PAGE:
How to use side chain compression in Ableton Live

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How to use side chain compression in Ableton Live


Utilising their in built compressor plugin.

One of the most distinctive characteristics of modern electronic music is the rhythmic pumping, most often a lead and/or bass line ducking in and out around a thumping bass drum. The method behind this is called sidechaining and uses an audio signal to trigger a change in another module – most commonly a compressor.

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Get that bass line ducking around the kick

I’m using Ableton Live today; obviously the exact step by step method behind sidechaining differs slightly from DAW to DAW, however the main steps should be quite similar. Set yourself up with a basic beat and bassline, ensuring the bassline plays over the top of your kicks. Now drop a default compressor onto your bass line’s track.

Clicking the arrow next to the title of the module opens up the compressor’s sidechain functionality – click on the sidechain button and select your drum rack from the drop down menu below it. Another drop down menu appears below that – select your kick drum. Ok, now press play. Still sound the same? That’s because we haven’t actually told the compressor to do anything with the bass drum’s signal yet.

Click on the activity view of the compressor so we have visual feedback of this next step. Grab the threshold control and wind it all the way back to -inf dB. Now you should have some extreme ducking and be able to see how the signal is being affected. For most applications -inf dB is way too extreme, so wind that threshold back up until it sounds good to you.

There’s some other important settings we can tinker with at this point too – Ratio, Attack and Release. Ratio affects the amounts the bassline’s signal is reduced each time the drum hits, wind it up for a more extreme effect. Attack is how long the signal takes to be affected and Release how long it takes to recover once the bass drum’s hit has passed. Experimentation is key here, the results depends on tempo and your own taste.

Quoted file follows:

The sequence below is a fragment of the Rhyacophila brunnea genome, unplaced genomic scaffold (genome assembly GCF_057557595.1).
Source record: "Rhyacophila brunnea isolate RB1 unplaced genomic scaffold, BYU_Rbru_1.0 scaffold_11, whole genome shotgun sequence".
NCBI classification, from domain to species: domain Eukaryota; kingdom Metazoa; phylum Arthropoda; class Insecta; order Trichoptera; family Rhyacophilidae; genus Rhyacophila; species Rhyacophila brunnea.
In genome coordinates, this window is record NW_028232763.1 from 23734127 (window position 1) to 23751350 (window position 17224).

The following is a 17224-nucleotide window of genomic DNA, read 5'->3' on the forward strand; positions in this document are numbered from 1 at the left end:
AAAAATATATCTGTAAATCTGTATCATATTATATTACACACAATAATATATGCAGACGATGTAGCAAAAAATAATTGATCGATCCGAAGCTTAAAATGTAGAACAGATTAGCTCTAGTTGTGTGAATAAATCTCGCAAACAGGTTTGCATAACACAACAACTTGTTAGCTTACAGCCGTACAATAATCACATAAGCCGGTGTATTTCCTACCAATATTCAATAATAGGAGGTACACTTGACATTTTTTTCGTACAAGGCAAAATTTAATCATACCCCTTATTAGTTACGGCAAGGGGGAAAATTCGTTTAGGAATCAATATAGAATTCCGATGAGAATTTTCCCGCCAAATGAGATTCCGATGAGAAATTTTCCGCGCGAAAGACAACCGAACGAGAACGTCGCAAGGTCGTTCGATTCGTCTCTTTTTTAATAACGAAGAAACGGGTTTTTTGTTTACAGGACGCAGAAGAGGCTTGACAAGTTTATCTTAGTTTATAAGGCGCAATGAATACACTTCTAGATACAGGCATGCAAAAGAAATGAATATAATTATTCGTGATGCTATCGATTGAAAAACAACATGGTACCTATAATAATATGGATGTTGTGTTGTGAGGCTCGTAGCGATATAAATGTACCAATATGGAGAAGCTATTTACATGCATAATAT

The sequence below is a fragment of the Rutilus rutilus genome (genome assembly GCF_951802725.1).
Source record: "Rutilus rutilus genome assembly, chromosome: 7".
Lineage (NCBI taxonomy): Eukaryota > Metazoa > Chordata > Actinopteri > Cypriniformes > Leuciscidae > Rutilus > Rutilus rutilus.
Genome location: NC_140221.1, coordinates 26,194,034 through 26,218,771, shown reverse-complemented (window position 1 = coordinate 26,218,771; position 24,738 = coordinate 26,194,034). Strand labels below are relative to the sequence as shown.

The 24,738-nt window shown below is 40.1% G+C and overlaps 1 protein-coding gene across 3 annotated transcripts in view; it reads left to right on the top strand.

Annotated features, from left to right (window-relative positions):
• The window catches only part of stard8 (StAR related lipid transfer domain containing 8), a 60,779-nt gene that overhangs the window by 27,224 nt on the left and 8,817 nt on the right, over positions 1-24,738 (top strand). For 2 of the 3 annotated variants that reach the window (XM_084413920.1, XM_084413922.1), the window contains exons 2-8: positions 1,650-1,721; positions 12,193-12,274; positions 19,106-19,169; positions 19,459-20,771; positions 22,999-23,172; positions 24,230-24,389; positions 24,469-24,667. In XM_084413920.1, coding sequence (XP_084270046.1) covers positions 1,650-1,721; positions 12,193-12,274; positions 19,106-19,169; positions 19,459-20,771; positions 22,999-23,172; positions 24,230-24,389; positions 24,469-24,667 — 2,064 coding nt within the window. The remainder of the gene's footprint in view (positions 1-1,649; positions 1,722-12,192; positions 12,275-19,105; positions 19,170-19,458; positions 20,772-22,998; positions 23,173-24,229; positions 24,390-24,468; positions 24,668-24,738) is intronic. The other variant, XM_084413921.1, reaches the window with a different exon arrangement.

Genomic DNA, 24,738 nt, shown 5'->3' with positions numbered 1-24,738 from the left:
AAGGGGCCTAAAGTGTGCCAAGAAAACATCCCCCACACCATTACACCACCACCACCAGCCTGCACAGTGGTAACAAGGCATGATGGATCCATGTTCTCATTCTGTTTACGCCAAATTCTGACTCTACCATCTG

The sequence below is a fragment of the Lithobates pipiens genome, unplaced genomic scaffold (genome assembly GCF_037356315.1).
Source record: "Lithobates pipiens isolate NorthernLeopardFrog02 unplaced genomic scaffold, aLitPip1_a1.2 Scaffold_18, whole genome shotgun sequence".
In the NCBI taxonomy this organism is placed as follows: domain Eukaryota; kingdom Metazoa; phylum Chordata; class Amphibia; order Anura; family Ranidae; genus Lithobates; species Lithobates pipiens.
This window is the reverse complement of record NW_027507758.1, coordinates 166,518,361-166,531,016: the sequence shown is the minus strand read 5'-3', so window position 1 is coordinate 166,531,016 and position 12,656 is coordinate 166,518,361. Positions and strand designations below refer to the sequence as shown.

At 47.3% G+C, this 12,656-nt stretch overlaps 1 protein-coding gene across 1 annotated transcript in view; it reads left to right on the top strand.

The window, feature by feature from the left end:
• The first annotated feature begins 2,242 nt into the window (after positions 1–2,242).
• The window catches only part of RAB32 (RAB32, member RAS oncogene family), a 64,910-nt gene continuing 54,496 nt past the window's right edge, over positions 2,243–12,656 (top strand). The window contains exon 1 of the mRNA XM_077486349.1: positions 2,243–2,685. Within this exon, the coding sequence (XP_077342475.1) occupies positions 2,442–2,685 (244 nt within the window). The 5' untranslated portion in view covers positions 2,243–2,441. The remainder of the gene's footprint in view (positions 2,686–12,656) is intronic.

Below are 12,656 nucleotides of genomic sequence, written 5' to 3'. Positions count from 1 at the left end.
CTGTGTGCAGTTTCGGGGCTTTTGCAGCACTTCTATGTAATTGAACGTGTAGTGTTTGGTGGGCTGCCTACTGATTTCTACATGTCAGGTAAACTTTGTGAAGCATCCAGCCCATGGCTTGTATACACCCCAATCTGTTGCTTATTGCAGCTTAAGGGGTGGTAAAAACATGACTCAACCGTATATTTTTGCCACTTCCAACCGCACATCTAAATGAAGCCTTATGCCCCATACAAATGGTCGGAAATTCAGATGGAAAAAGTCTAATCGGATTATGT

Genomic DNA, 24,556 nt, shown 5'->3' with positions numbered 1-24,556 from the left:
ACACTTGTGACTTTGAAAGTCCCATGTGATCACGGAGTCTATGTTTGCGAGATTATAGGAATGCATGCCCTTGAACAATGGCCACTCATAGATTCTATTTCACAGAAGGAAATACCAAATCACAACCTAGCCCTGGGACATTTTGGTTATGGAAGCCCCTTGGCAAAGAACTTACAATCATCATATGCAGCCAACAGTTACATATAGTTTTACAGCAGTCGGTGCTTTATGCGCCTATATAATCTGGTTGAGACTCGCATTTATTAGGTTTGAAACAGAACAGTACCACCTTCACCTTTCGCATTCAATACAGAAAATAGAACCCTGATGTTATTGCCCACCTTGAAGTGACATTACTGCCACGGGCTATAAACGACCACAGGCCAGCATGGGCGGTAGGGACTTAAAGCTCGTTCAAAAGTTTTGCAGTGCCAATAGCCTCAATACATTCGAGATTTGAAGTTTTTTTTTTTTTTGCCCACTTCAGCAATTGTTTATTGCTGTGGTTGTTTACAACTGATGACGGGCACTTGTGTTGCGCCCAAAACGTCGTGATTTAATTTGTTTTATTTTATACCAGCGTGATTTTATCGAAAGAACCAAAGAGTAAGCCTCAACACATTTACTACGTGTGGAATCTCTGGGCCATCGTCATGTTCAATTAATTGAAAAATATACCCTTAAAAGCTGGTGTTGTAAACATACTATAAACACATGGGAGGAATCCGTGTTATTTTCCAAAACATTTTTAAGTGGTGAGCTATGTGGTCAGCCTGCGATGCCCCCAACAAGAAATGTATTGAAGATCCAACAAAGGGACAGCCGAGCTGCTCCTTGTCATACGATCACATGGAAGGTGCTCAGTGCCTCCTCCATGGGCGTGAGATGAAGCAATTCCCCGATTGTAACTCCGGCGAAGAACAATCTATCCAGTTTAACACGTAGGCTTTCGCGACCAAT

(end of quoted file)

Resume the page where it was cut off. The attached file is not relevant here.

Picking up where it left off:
What else can we do?

A really great feature is that the kick drum – or whatever drum you’ve chosen to trigger the sidechain – doesn’t have to be activated to affect the bassline’s signal, it can be turned off so we have a pumping bassline without actually hearing the kick drum.

Pay attention next time you hear a cheesy EDM banger and you’ll hear a lot of this used in the lead ups to drops. An audio source that’s kept silent but used for triggering is often called a dummy track.  Sidechained compressors can be really great when used on percussion too.

Give it a whirl on some busy hi-hats or cymbals and you’ll add a rhythmic drive you didn’t know your track was missing. Of course, your compressor can be on anything. And your source doesn’t have to be the same length as the track it’s affecting, try experimenting with a busy  3 bar loop triggering a compressor on a 4 bar loop.

If you’re feeling really wild, put a delay or beat repeat plug-in on your dummy track. There’s mountains of possibilities here, both creative and useful for mixing – so get crackin!